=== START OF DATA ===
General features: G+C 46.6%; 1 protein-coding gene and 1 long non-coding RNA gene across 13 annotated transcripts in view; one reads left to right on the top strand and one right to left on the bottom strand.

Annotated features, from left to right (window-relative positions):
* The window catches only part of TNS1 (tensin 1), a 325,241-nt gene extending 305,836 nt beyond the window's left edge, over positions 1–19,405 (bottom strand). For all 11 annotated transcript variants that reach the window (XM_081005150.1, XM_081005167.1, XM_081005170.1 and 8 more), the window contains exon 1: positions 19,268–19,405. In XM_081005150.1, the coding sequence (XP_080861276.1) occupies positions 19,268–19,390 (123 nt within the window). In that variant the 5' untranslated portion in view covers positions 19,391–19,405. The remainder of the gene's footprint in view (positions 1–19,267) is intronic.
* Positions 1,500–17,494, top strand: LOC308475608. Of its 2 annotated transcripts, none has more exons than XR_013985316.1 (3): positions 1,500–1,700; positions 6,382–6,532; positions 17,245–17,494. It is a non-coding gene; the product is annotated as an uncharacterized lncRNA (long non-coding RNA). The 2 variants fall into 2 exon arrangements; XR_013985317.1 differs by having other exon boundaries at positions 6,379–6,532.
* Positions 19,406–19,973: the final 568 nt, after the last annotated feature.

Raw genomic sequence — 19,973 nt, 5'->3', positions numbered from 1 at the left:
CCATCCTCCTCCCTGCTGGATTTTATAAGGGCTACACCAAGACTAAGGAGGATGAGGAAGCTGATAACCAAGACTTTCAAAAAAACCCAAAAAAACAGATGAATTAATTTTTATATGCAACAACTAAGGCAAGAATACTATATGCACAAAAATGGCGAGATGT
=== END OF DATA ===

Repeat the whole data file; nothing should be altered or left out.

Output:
General features: G+C 46.6%; 1 protein-coding gene and 1 long non-coding RNA gene across 13 annotated transcripts in view; one reads left to right on the top strand and one right to left on the bottom strand.

Annotated features, from left to right (window-relative positions):
* The window catches only part of TNS1 (tensin 1), a 325,241-nt gene extending 305,836 nt beyond the window's left edge, over positions 1–19,405 (bottom strand). For all 11 annotated transcript variants that reach the window (XM_081005150.1, XM_081005167.1, XM_081005170.1 and 8 more), the window contains exon 1: positions 19,268–19,405. In XM_081005150.1, the coding sequence (XP_080861276.1) occupies positions 19,268–19,390 (123 nt within the window). In that variant the 5' untranslated portion in view covers positions 19,391–19,405. The remainder of the gene's footprint in view (positions 1–19,267) is intronic.
* Positions 1,500–17,494, top strand: LOC308475608. Of its 2 annotated transcripts, none has more exons than XR_013985316.1 (3): positions 1,500–1,700; positions 6,382–6,532; positions 17,245–17,494. It is a non-coding gene; the product is annotated as an uncharacterized lncRNA (long non-coding RNA). The 2 variants fall into 2 exon arrangements; XR_013985317.1 differs by having other exon boundaries at positions 6,379–6,532.
* Positions 19,406–19,973: the final 568 nt, after the last annotated feature.

Raw genomic sequence — 19,973 nt, 5'->3', positions numbered from 1 at the left:
CCATCCTCCTCCCTGCTGGATTTTATAAGGGCTACACCAAGACTAAGGAGGATGAGGAAGCTGATAACCAAGACTTTCAAAAAAACCCAAAAAAACAGATGAATTAATTTTTATATGCAACAACTAAGGCAAGAATACTATATGCACAAAAATGGCGAGATGT